Why We Always Dream of Leaving But Are So Afraid to Go

On coming back from Puerto Rico, throwing your half-baked ideas into the wild, and whether coaches and courses are worth it.

Hi there, 

Guess who’s in your inbox on a Tuesday (again). 

If you’re new here, I deliver Internetly on Sundays, but I went to Puerto Rico this weekend. Instead of writing, I spent the weekend eating mofongo (a Puerto Rican dish made with deep-fried plantains) hiking the El Yunque rainforest, and lounging in Isla Verde beach. 

Each time I fly away from NYC (my hometown), it reconfirms how ready I am to leave. But NYC doesn’t make it easy to leave her. 

I grew up in Brooklyn, my adolescence punctuated with occasions like getting inebriated off of Four Loko in Tompkins Square and dancing to Butch Clancy at The Gramercy Theatre. Encased by glittering skyscrapers and the cacophony of ambulance sirens, Manhattan can make you feel both claustrophobic and free-spirited. 

I love NYC. It’s a magical city. But the same thing that makes New Yorkers so passionate, so ambitious, is also what wears them down. Being “busy,” working multiple jobs, asking “What do you do?” within minutes of an encounter - it’s second nature to us. 

We are over 8 million in this city. The stereotypes are true. We walk fast. We’re in a rush. We aren’t particularly friendly (because, well, we’re not very relaxed). 

I’m looking to break free from this urban snow globe. I need to breathe, to drain NYC’s competitiveness from my psyche. The destination is still unknown, but I’ll figure that out as I go. 

Despite it all, I’m terrified to leave NYC. It’s peculiar, considering someone reading this is probably horrified at the idea of moving to NYC. Life’s funny that way. 

I don’t know where life will take me next.

But I’m ready to see the world outside of the grind.

“The city was lovely.

There could be no place in the world to which he belonged so completely.

That was why he'd always dreamed of leaving, and why he'd always been so afraid to go.” - Daniel Alarcon 


🖼 On Becoming a Prolific Creator

This Week: Put Your Idea in Motion Before It’s Perfect 

If you’re an aspiring creator, perfectionism is not your friend. 

We like to sit on ideas, waiting until we get the perfect vision before launching. But creations don’t work this way. 

It’s like pottery class. Your idea is a slab of clay, shapeless and drab. Once you slam the clay onto the table, it begins spinning and a pair of hands shape it into something beautiful. Yet for the clay to achieve its final form, it must be in motion.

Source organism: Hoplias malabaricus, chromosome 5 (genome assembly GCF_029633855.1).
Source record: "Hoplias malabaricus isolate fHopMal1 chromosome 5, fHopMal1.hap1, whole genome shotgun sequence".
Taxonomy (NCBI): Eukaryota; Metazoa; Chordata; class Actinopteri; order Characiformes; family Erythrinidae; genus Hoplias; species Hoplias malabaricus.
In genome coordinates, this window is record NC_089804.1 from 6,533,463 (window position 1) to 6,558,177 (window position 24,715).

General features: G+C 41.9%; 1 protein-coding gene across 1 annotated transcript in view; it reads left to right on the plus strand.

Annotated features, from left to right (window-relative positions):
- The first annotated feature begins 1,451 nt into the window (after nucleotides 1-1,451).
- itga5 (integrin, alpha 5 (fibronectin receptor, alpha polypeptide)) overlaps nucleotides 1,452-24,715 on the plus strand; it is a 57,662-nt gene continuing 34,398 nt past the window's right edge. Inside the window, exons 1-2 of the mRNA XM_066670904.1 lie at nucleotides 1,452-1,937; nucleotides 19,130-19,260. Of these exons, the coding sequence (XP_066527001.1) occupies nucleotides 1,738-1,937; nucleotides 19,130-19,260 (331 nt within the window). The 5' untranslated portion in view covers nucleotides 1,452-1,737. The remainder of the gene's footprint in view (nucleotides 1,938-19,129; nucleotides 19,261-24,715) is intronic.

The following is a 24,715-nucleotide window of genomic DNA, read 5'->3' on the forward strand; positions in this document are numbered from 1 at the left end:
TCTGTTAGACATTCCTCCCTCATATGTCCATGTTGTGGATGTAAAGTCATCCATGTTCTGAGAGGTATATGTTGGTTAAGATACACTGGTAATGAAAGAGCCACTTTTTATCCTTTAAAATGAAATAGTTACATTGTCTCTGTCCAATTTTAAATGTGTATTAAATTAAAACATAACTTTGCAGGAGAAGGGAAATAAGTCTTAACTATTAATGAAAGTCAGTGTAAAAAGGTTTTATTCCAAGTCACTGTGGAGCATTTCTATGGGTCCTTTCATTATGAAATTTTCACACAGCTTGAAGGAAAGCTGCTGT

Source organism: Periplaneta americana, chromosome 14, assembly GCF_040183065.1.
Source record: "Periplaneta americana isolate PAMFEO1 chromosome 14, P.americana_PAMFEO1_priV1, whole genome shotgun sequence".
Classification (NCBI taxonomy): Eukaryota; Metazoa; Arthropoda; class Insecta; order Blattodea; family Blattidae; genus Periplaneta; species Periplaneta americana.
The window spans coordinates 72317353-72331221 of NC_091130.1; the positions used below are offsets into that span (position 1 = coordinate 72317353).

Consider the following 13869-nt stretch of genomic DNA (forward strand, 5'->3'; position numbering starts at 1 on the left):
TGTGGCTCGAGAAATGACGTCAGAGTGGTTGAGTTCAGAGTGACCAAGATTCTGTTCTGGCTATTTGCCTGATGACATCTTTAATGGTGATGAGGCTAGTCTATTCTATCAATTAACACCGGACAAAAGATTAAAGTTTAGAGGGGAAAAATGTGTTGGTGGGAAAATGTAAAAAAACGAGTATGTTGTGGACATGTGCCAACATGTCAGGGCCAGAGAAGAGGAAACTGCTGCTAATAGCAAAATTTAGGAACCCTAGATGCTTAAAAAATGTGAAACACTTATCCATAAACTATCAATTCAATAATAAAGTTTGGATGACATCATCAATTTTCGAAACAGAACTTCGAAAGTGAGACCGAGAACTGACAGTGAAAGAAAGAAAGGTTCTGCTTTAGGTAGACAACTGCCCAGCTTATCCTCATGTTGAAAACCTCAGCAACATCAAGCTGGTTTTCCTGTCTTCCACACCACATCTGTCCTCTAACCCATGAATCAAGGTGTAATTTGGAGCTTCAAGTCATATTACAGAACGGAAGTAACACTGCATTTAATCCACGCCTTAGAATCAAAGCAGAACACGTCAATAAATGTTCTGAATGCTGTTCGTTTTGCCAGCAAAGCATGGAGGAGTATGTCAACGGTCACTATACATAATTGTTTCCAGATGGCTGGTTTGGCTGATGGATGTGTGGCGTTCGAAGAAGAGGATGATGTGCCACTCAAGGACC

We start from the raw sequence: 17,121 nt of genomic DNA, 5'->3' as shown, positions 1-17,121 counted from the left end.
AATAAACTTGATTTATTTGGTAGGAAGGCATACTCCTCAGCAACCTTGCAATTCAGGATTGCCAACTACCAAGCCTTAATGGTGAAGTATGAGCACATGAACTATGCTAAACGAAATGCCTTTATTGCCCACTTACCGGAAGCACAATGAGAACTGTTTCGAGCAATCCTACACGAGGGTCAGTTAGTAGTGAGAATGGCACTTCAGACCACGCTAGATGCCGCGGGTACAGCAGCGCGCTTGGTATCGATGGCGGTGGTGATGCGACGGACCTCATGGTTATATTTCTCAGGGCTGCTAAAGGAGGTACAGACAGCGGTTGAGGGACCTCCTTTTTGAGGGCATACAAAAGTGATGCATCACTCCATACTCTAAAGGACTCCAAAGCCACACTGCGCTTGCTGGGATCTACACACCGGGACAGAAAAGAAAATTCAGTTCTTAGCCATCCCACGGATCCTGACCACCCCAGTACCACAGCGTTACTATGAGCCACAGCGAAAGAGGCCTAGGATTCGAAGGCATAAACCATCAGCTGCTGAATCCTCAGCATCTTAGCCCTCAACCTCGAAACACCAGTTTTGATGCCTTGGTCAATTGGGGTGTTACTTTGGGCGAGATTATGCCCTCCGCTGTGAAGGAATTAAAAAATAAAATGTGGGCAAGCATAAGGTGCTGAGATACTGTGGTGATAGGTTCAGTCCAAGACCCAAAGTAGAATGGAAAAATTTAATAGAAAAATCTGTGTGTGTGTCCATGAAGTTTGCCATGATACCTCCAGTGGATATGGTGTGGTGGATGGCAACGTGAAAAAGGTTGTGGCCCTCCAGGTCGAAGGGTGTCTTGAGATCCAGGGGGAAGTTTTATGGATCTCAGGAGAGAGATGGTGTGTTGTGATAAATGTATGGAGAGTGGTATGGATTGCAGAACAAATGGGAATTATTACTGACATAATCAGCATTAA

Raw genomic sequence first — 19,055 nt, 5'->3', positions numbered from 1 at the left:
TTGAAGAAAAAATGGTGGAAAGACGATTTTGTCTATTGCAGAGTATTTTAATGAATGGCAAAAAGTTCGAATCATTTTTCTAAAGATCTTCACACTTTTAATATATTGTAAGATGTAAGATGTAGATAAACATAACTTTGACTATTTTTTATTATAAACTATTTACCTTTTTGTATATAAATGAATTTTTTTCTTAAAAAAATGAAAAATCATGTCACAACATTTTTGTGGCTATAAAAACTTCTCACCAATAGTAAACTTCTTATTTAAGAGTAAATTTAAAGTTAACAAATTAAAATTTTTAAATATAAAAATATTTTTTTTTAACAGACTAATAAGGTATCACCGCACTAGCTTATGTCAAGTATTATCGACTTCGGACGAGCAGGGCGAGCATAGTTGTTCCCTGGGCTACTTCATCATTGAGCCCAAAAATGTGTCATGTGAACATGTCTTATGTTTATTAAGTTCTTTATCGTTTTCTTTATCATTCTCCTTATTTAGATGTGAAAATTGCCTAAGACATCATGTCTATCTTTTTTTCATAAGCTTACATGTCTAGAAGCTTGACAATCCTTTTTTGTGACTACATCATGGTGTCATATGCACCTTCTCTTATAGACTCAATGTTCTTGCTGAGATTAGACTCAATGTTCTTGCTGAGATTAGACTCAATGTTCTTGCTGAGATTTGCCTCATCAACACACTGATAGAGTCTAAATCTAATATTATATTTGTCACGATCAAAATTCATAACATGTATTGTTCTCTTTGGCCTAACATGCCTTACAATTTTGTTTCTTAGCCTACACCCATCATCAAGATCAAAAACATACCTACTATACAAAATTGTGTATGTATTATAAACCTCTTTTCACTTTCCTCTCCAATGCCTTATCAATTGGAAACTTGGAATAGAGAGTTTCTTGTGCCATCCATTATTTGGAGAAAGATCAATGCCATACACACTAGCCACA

Our creations are the same. Whether writing, coding, designing, sewing, whatever, you must have your hands working on it for it to achieve the final form. It has to be out there!

And the end result might surprise you! It might take a different, exciting, and unexpected shape. But you won’t know unless you’re working on it.  

For example, I launched Internetly feeling “eh” about it. It didn’t look great. I just knew I wanted to write a newsletter. And that if I didn’t post the first edition by Friday, I owed my boyfriend $150 (true story). 

Now, it’s taken a cool new shape. I’m digging into what it’s becoming. But it wouldn’t be here if I didn’t put the idea on the potter’s wheel.


🥒 Content Diet

  1. Magic Flow Playlist by Magic Mind 

Woohoo for music recs!

I love this playlist from Magic Mind. It’s my go-to writing playlist. It has a handful of tunes with flavors of electro chill, warm vocal drizzles, and deep house.

Guaranteed to get you plugged into a mindset of creativity, productivity, and focus. 


✍🏼 Freelancing Journey

This Week: Do You Need to Pay for Courses, Coaches, or Certifications? 

If you’re a freelance writer, there’s a lot of (paid) resources out there. The question is: is it worth the money? 

I’ll put in my 2 cents here, as someone who’s paid for coaches and courses, and done certifications (Google Ads, Hubspot Content Marketing, etc). 

Certifications: 

Meh. Honestly, no. I’ve never been asked about my certifications - ever.

I can’t think of a single certification that would be a make-it-or-break-it ordeal when hiring a freelance writer. Can you? If so, respond and let me know. I’m curious. 

Courses: 

Yes! I’d suggest you find out what your weak spots are and find courses to help fill in the gaps. It doesn’t have to be paid. But if you’re the type of learner who needs accountability and hand-holding, paying for cohort-bases-courses could be for you. 

I took Ship 30 for 30 back in January 2020 and it catapulted me to a new level. I got to practice prioritizing writing, publishing consistently, and learning about data-driven writing. Worth it. 

Coaches: 

1,000% yes. 

Coaches sound scary because, well, they’re expensive. 

But it’s for good reason. All high-performing individuals - whether it’s basketball, CEOs, six-figure writers - have at one point had a coach in their corner.

Even Bill Gates opened his Ted Talk with, “Everyone needs a coach.” Working with a good coach is like taking their hand and jumping onto a rocketship. All of their years of learning are distilled into mere hours. 

I’ll add with all of these that it's important you see yourself as a business, and not just a freelancer. 

Just like how people invest in their businesses by hiring high-quality staff, remodeling, or updating their services, you must treat yourself the same.

Coaches, courses, and certificates are signals that you take yourself - and the quality of your business - seriously. 

Just make sure you finish what you purchase! Sometimes, we spend the money and think our work is done. It’s not. 

(And yes, this is a note to self. After sending this newsletter, I’m off to work on Kaleigh Moore’s course, How to Write Better). 


That’s it, folks.

Thanks for your patience. Hopefully, by next Sunday, we’ll be back on schedule.

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See you soon.

Have a beautiful week,

Alice 💌